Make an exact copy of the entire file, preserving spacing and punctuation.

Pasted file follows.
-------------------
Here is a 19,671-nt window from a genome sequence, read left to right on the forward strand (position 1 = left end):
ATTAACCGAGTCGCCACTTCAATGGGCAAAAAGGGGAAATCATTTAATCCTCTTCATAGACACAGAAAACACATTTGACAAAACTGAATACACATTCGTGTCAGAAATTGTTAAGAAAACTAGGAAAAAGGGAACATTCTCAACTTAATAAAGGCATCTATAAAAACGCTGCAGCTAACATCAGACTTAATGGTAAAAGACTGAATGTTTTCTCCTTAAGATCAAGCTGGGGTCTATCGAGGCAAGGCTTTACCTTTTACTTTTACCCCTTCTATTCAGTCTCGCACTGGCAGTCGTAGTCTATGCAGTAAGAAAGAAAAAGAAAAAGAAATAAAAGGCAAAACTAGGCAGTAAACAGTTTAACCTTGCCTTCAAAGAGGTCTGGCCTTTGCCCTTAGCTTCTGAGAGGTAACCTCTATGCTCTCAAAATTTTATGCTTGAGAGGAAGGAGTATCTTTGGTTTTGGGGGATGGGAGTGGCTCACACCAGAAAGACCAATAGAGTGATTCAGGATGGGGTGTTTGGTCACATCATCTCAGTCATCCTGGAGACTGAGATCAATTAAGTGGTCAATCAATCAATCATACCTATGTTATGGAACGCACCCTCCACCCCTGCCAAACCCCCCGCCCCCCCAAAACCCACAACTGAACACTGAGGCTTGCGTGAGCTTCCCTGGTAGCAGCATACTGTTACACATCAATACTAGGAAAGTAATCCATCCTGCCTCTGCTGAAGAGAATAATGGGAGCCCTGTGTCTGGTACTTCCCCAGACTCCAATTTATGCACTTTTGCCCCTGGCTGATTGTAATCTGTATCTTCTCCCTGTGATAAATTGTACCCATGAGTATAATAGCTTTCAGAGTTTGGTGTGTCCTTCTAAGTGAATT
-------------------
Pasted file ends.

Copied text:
Here is a 19,671-nt window from a genome sequence, read left to right on the forward strand (position 1 = left end):
ATTAACCGAGTCGCCACTTCAATGGGCAAAAAGGGGAAATCATTTAATCCTCTTCATAGACACAGAAAACACATTTGACAAAACTGAATACACATTCGTGTCAGAAATTGTTAAGAAAACTAGGAAAAAGGGAACATTCTCAACTTAATAAAGGCATCTATAAAAACGCTGCAGCTAACATCAGACTTAATGGTAAAAGACTGAATGTTTTCTCCTTAAGATCAAGCTGGGGTCTATCGAGGCAAGGCTTTACCTTTTACTTTTACCCCTTCTATTCAGTCTCGCACTGGCAGTCGTAGTCTATGCAGTAAGAAAGAAAAAGAAAAAGAAATAAAAGGCAAAACTAGGCAGTAAACAGTTTAACCTTGCCTTCAAAGAGGTCTGGCCTTTGCCCTTAGCTTCTGAGAGGTAACCTCTATGCTCTCAAAATTTTATGCTTGAGAGGAAGGAGTATCTTTGGTTTTGGGGGATGGGAGTGGCTCACACCAGAAAGACCAATAGAGTGATTCAGGATGGGGTGTTTGGTCACATCATCTCAGTCATCCTGGAGACTGAGATCAATTAAGTGGTCAATCAATCAATCATACCTATGTTATGGAACGCACCCTCCACCCCTGCCAAACCCCCCGCCCCCCCAAAACCCACAACTGAACACTGAGGCTTGCGTGAGCTTCCCTGGTAGCAGCATACTGTTACACATCAATACTAGGAAAGTAATCCATCCTGCCTCTGCTGAAGAGAATAATGGGAGCCCTGTGTCTGGTACTTCCCCAGACTCCAATTTATGCACTTTTGCCCCTGGCTGATTGTAATCTGTATCTTCTCCCTGTGATAAATTGTACCCATGAGTATAATAGCTTTCAGAGTTTGGTGTGTCCTTCTAAGTGAATT